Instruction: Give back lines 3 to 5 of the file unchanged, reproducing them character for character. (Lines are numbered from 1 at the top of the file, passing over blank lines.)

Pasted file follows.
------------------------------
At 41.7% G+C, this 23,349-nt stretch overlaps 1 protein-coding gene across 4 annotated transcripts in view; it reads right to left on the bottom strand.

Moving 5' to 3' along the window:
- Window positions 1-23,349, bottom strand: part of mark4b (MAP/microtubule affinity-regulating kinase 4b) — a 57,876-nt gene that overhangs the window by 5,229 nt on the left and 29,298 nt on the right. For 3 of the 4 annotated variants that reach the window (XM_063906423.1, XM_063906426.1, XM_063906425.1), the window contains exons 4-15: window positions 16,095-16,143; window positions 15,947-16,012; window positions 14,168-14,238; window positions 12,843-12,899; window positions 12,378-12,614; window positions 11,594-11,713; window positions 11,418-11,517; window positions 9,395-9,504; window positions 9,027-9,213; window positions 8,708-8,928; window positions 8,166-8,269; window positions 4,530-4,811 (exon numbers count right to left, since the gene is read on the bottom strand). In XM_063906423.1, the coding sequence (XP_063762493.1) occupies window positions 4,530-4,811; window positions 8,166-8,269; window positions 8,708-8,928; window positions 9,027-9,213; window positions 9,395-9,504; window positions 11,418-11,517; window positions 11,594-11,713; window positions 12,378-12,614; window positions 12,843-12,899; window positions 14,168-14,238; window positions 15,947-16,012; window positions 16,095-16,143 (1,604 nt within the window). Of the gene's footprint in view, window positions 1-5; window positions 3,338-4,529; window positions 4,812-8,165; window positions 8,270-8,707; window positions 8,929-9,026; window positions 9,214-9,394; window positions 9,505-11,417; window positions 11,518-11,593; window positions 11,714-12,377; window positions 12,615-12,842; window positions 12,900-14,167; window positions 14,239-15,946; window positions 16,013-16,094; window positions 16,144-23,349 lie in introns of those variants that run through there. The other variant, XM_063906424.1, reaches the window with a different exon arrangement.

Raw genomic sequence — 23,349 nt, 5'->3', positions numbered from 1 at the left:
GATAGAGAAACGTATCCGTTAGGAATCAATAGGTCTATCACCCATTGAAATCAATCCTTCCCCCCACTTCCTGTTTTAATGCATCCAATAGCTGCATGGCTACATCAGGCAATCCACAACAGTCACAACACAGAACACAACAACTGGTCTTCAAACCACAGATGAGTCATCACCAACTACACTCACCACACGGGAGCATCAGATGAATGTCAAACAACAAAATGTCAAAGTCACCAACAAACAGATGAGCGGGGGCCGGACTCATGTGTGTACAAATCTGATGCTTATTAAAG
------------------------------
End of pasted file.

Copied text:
- Window positions 1-23,349, bottom strand: part of mark4b (MAP/microtubule affinity-regulating kinase 4b) — a 57,876-nt gene that overhangs the window by 5,229 nt on the left and 29,298 nt on the right. For 3 of the 4 annotated variants that reach the window (XM_063906423.1, XM_063906426.1, XM_063906425.1), the window contains exons 4-15: window positions 16,095-16,143; window positions 15,947-16,012; window positions 14,168-14,238; window positions 12,843-12,899; window positions 12,378-12,614; window positions 11,594-11,713; window positions 11,418-11,517; window positions 9,395-9,504; window positions 9,027-9,213; window positions 8,708-8,928; window positions 8,166-8,269; window positions 4,530-4,811 (exon numbers count right to left, since the gene is read on the bottom strand). In XM_063906423.1, the coding sequence (XP_063762493.1) occupies window positions 4,530-4,811; window positions 8,166-8,269; window positions 8,708-8,928; window positions 9,027-9,213; window positions 9,395-9,504; window positions 11,418-11,517; window positions 11,594-11,713; window positions 12,378-12,614; window positions 12,843-12,899; window positions 14,168-14,238; window positions 15,947-16,012; window positions 16,095-16,143 (1,604 nt within the window). Of the gene's footprint in view, window positions 1-5; window positions 3,338-4,529; window positions 4,812-8,165; window positions 8,270-8,707; window positions 8,929-9,026; window positions 9,214-9,394; window positions 9,505-11,417; window positions 11,518-11,593; window positions 11,714-12,377; window positions 12,615-12,842; window positions 12,900-14,167; window positions 14,239-15,946; window positions 16,013-16,094; window positions 16,144-23,349 lie in introns of those variants that run through there. The other variant, XM_063906424.1, reaches the window with a different exon arrangement.

Raw genomic sequence — 23,349 nt, 5'->3', positions numbered from 1 at the left:
GATAGAGAAACGTATCCGTTAGGAATCAATAGGTCTATCACCCATTGAAATCAATCCTTCCCCCCACTTCCTGTTTTAATGCATCCAATAGCTGCATGGCTACATCAGGCAATCCACAACAGTCACAACACAGAACACAACAACTGGTCTTCAAACCACAGATGAGTCATCACCAACTACACTCACCACACGGGAGCATCAGATGAATGTCAAACAACAAAATGTCAAAGTCACCAACAAACAGATGAGCGGGGGCCGGACTCATGTGTGTACAAATCTGATGCTTATTAAAG